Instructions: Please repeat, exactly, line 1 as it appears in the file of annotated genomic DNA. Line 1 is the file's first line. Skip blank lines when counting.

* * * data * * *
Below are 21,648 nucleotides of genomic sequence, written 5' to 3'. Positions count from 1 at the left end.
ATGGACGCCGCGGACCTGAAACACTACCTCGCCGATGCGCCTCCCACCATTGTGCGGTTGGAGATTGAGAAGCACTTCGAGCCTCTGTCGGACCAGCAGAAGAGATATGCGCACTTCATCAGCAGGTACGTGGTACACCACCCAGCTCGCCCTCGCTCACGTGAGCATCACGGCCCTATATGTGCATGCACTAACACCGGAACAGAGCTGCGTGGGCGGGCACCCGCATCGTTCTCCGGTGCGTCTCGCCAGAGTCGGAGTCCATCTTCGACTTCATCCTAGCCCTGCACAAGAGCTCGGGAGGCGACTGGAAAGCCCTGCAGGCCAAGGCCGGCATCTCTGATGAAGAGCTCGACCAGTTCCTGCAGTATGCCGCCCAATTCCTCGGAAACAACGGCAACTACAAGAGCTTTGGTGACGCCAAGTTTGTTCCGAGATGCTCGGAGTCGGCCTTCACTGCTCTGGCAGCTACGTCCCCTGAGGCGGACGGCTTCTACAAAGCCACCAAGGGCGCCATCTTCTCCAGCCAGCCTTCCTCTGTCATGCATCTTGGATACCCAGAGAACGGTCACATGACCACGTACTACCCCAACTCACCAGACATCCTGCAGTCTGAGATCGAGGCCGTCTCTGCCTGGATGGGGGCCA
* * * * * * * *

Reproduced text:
Below are 21,648 nucleotides of genomic sequence, written 5' to 3'. Positions count from 1 at the left end.